A factor that contributes indirectly to achieving a high ink gloss is the ink setting speed. The uneven surface of the ink film just after leaving the printing nip levels better if it is allowed to stay wet for a little longer. If the ink sets too quickly the irregularities in the ink surface do not have enough time to level out, so instead they become “frozen” in place. For this reason, slow ink setting helps to ensure high ink gloss. To slow down the ink setting process, look for a paperboard coating with a somewhat slower absorption rate (which is determined by the absorption properties, pore size and pore volume).


A well levelled ink film gives uniform specular gloss thereby enhancing the degree of gloss.
Click to enlarge.

Usually printers want quick ink setting because it leads to fast ink drying, which speeds up the production process and reduces risk of set-off, etc. A desire for high ink gloss must therefore be balanced against a desire for quick ink setting/drying and some compromise may be necessary.

True colour reproduction

Fountain solution that is either non-emulsified
or non-absorbed may obstruct ink transfer
to both printed and unprinted surfaces.
Click to enlarge images. 


The factors that have the greatest impact on true colour reproduction are high ink density, control of dot gain (mechanical and optical), and the magnitude of the colour gamut that is possible to obtain with a given set of inks.

The ink density is a direct result of the amount of ink pigments transferred to the paperboard surface, depending on the water and oil absorption of the coating layer. Too much moisture on the paperboard surface may result in poor ink transfer for an oil-based ink (this is known as ink refusal). This moisture may be due to condensed water from a cold paperboard pallet, or excess fountain water from a previous print unit in multi-colour printing or excess fountain water that has not emulsified correctly with the ink.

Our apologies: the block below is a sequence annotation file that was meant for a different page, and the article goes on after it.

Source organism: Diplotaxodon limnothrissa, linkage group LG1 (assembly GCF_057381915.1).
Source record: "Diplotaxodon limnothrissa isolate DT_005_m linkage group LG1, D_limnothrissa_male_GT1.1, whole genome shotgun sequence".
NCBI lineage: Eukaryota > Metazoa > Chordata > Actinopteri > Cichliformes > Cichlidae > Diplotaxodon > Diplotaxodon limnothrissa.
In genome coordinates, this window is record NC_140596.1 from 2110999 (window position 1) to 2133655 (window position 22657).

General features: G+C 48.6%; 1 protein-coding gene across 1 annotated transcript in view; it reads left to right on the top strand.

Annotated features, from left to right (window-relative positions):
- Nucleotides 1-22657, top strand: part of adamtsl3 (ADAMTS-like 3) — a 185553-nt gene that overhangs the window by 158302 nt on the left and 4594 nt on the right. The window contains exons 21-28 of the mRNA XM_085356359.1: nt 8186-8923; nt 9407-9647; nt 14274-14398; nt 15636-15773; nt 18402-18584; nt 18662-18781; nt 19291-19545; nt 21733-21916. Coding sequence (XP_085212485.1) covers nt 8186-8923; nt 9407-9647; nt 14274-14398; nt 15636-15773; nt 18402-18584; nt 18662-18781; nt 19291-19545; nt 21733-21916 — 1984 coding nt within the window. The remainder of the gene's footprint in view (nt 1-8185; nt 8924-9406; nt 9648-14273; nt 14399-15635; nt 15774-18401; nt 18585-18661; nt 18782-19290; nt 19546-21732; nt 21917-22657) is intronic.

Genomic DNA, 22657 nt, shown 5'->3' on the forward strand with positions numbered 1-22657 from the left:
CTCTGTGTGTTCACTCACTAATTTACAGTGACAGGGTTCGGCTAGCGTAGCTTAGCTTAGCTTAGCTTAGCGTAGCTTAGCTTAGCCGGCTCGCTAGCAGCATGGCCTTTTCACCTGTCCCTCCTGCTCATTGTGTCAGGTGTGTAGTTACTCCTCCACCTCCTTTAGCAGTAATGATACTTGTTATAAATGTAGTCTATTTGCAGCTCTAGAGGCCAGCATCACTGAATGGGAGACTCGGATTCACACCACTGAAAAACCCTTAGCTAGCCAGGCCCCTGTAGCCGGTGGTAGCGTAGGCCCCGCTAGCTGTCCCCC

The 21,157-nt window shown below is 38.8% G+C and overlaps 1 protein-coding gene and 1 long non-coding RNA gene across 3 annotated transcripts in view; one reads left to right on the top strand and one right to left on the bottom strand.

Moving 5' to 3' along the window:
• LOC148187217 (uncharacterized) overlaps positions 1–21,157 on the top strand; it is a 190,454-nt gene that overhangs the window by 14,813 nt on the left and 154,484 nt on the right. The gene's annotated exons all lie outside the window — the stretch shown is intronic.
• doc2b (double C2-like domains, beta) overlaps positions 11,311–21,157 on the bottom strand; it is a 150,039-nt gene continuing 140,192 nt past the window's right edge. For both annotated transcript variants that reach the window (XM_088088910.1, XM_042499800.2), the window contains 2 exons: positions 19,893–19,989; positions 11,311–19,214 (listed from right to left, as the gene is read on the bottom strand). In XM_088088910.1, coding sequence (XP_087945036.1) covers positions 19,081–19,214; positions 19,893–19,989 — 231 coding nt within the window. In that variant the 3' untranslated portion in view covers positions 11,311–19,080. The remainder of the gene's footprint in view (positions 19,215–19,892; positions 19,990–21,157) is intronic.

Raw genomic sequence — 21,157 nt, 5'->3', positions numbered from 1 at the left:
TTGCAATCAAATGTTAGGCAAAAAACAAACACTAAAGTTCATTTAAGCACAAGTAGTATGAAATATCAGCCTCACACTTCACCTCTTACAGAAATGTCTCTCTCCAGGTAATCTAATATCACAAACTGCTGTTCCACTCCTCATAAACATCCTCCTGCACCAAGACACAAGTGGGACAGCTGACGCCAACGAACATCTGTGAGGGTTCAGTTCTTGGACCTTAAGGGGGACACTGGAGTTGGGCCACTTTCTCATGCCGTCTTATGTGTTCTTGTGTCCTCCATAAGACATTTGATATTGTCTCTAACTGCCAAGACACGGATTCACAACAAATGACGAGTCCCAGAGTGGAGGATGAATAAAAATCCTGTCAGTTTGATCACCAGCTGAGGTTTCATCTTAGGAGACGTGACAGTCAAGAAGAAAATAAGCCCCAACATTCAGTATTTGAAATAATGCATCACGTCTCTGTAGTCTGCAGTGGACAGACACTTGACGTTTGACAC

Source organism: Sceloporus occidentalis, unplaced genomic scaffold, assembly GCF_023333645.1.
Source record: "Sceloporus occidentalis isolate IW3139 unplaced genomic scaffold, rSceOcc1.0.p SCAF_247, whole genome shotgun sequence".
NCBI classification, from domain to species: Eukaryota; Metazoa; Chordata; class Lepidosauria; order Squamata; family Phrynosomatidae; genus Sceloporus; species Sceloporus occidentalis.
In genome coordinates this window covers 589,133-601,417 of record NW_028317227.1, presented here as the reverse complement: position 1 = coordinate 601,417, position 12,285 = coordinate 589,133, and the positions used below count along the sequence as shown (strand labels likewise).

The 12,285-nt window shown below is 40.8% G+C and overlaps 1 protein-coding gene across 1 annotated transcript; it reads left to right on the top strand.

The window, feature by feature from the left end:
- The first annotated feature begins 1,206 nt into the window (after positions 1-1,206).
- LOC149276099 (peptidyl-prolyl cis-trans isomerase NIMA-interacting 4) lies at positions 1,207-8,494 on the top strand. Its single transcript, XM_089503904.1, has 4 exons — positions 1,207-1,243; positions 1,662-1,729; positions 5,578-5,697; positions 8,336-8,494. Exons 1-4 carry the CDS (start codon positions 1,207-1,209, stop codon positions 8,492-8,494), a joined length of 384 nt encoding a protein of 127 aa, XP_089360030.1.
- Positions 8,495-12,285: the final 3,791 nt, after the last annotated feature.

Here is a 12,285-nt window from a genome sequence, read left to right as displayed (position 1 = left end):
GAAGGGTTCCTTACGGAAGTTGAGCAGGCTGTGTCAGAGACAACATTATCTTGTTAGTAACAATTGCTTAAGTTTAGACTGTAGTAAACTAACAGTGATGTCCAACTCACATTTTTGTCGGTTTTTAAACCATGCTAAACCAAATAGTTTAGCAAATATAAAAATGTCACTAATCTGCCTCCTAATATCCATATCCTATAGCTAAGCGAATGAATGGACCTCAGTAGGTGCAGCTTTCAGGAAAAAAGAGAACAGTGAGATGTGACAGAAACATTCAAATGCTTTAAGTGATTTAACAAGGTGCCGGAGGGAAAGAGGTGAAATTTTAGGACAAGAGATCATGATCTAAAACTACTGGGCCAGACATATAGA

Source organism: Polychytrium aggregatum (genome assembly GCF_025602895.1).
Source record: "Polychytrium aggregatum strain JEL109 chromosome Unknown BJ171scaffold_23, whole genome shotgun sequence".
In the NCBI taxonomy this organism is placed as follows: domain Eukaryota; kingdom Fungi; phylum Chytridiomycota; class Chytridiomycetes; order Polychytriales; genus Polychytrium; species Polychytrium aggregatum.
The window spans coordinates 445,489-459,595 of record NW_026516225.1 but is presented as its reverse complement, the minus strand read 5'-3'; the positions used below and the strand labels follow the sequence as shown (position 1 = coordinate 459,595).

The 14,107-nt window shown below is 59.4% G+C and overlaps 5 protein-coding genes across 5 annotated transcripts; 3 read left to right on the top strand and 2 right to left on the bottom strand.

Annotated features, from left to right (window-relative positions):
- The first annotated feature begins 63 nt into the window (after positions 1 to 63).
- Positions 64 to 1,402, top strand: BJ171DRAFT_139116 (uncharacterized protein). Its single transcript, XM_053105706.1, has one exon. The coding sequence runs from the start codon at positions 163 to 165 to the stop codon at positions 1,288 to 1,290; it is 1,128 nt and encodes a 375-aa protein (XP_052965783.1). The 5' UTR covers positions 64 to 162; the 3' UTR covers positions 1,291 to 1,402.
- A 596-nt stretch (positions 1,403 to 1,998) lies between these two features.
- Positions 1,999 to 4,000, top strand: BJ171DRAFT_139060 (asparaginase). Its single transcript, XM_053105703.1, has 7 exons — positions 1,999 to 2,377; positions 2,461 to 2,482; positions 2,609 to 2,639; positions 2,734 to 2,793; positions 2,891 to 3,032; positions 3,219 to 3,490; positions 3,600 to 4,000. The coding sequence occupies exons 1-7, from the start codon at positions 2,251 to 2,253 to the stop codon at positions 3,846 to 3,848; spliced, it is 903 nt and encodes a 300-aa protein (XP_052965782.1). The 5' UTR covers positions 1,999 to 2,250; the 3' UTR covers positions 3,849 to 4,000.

There are two kinds of dot gain: mechanical dot gain and optical dot gain. In offset printing most of the mechanical dot gain occurs before the ink hits the paperboard surface, so it is seldom necessary to consider the paperboard surface as a factor. However, in flexo applications or digital printing (liquid toner) the surface tension and permeability of the paperboard surface could cause the ink to spread more or less on the surface or inside the coating/baseboard structure. Optical dot gain is influenced by the light absorption of the coating and baseboard and their light-scattering properties. Good surface smoothness is considered to have a positive effect on optical dot gain.


Dot gain through the spread in the coating

Ideal reflection and absorption of light on
a printed surface. Click to enlarge images.


The reproducible colour gamut depends primarily on the ink quality, ink layer thickness, and ink density achieved. Other factors that affect the colour gamut are high ink gloss and the whiteness of the paperboard surface. For the secondary and tertiary colours the ink trapping properties are crucial. Good clean trapping will enable the reproduction of a larger colour gamut. It is essential that as much as possible of the second and third ink layers are transferred in an even pattern on top of the first ink with no irregularities in ink density. The ink setting properties and ink tack of the various ink layers influence each other; for this reason the colour sequence may be important.